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Tornado Leaves 13 Villages In Shambles and Destroys More Lives With PM-Bangladesh, Bjt

May 8, 1991

JOYDEVPUR, Bangladesh (AP) _ The air was oppressive with heat and heavy with dust when a black funnel cloud came roaring out of the purple sky from the northwest.

In seven minutes Tuesday night, the tornado bulldozed a path through 13 villages and an industrial zone, blasting apart bamboo and mud homes, razing concrete factories and leaving at least 34 people dead and hundreds injured.

The tornado was an added measure of misery to a nation stunned a week earlier by a mighty cyclone on its southeastern coast that killed nearly 126,000 people by official count.

The twister struck around 6:30 p.m. Tuesday, cutting a nine-mile path of destruction north of Dhaka. It hit this industrial area on the outskirts of the capital and ripped through villages where 65,000 people live.

″When I saw the cloud coming I rushed into the house for shelter,″ said Sufia Aktha, 25. She threw herself on the floor on top of her 18-month-old son and waited for the shock. When it hit, her bamboo and mud house was blown away from above her.

″It came in seconds and the house was tossed in the air like a toy,″ she said, sitting in a torn and filthy sari on a wooden stool in a medical clinic, where she was being treated for a broken left arm.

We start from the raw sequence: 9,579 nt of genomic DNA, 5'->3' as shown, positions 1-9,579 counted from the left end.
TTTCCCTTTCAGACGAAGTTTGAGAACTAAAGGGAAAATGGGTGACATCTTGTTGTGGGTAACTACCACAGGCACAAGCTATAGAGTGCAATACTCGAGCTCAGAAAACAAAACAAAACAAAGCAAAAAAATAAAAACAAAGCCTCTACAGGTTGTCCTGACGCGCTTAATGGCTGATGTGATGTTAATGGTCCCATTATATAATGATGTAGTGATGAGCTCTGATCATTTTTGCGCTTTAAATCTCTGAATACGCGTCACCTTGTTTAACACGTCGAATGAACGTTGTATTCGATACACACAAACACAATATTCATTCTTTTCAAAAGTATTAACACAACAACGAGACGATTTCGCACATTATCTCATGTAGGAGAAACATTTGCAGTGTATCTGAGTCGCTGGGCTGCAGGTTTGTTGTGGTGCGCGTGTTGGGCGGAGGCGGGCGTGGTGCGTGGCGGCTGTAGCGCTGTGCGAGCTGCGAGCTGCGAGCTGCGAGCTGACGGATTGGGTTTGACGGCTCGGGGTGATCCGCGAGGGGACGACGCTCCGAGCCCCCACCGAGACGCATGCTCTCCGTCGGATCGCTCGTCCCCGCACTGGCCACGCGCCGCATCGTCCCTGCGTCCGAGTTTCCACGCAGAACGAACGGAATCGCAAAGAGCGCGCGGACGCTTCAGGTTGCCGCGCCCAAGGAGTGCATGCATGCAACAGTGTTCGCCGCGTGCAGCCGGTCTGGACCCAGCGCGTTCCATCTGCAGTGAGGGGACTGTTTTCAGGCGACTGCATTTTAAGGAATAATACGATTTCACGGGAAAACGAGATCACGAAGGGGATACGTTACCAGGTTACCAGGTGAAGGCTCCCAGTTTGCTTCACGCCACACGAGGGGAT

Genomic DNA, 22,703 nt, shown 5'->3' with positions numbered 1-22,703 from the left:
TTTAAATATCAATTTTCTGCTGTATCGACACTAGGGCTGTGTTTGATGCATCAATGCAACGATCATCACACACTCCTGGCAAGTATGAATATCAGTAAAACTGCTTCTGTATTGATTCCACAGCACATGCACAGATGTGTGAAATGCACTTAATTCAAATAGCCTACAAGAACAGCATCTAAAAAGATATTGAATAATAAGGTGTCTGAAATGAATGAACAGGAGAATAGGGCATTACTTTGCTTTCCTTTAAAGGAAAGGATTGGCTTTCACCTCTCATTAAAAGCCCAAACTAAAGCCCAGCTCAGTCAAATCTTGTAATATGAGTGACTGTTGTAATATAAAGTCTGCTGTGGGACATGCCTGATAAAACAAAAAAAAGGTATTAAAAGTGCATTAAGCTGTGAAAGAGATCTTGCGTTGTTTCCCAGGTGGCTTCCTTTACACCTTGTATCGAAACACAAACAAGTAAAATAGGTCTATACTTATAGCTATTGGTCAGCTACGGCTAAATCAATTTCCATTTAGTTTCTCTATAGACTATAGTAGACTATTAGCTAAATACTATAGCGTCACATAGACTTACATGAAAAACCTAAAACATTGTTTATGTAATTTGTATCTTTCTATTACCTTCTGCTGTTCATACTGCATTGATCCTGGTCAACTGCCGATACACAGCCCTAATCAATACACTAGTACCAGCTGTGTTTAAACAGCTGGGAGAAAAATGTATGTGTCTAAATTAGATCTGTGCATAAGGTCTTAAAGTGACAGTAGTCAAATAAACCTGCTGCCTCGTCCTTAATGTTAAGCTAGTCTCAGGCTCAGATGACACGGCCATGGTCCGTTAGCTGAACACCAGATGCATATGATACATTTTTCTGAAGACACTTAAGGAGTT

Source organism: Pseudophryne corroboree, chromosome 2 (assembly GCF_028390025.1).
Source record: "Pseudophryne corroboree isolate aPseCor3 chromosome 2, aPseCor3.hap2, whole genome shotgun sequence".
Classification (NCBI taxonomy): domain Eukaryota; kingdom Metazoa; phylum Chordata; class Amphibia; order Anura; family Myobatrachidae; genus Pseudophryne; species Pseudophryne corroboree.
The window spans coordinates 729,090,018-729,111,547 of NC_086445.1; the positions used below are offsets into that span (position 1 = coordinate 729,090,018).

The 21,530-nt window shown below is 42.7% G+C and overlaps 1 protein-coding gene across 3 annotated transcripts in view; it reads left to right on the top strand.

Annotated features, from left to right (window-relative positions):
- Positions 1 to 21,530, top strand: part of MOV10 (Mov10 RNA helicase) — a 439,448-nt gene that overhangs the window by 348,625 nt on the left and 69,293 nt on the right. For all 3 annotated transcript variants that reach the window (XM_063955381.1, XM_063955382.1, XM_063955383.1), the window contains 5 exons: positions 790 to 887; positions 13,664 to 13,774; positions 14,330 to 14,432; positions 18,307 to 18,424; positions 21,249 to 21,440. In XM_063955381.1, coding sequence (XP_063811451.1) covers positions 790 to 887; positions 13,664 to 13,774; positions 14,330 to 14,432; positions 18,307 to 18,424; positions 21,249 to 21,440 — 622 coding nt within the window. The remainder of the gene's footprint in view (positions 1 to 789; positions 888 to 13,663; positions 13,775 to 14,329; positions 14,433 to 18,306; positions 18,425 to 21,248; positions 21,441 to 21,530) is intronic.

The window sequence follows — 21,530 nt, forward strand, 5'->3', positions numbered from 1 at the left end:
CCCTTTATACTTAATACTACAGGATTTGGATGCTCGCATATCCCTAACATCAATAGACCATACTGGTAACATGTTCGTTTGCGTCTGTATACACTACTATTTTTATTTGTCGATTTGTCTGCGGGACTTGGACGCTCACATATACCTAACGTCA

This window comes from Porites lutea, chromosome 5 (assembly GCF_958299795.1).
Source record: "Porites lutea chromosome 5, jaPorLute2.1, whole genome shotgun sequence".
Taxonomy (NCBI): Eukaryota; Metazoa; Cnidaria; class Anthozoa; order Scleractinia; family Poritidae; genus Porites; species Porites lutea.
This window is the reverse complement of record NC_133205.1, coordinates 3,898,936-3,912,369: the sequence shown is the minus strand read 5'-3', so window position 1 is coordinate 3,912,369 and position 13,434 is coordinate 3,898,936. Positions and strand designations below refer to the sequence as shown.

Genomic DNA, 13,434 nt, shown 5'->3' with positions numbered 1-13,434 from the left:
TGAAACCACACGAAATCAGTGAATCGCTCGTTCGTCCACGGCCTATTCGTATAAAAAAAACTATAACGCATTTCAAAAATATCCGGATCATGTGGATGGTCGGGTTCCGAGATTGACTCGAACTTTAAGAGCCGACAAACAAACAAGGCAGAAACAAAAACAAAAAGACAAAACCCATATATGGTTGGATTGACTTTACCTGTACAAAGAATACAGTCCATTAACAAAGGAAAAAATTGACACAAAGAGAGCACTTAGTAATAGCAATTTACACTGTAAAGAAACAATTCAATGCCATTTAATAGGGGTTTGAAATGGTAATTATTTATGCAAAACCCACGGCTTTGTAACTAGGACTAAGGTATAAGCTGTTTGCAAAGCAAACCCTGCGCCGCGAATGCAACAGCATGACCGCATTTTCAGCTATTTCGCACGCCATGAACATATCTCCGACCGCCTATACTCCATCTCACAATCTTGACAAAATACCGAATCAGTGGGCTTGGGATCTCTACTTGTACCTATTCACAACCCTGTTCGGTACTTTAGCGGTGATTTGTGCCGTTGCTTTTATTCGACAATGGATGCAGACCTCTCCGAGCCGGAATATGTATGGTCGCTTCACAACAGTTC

In the rain, she said, she found her husband’s body lying at the edge of a pond 100 yards away. She discovered the body of her 10-year-old son in a muddy rice paddy nearby.

″Oh Allah, why me, why did it happen to me?″ she wailed repeatedly as she told her story. But as she sobbed, she accepted and breast-fed the infant of a neighbor whose mother had been killed.

Luftar Rahman Khan, a junior Cabinet minister involved in the cyclone relief program, surveyed the tornado damage with a sullen and exhausted look. He spoke of the casualty toll but was reluctant to talk further.

The tornado ripped off the corrugated tin roof of a ceramics factory and reduced its concrete walls to heaps of debris, just 90 minutes after 1,000 workers finished their shift and went home.

Workers said the night watchmen was sliced in two by a flying piece of metal.

Kazi Alauddin, a 50-year-old villager being treated for head wounds, said his 12-year-old grandson died when his house collapsed on top of him. His daughter and the boy’s mother, Nurjahan, sat at her father’s feet at the clinic, pounding the ground with her fists and wailing.

Raushanara Begum said the storm came like a ″fireball″ against the backdrop of a sky that had turned the deep purple. She hid under a wooden bed and somehow survived as the storm uprooted the shanties all around her.

Tornadoes are an annual threat in Bangladesh, a low-lying, overcrowded nation of 110 million people precariously built on the deltas of three Himalayan-fed rivers.

In 1981, a twister killed 1,000 people just 20 miles west of Tuesday’s tornado. Two thousand people died in a cyclone-tornado combination in 1989.

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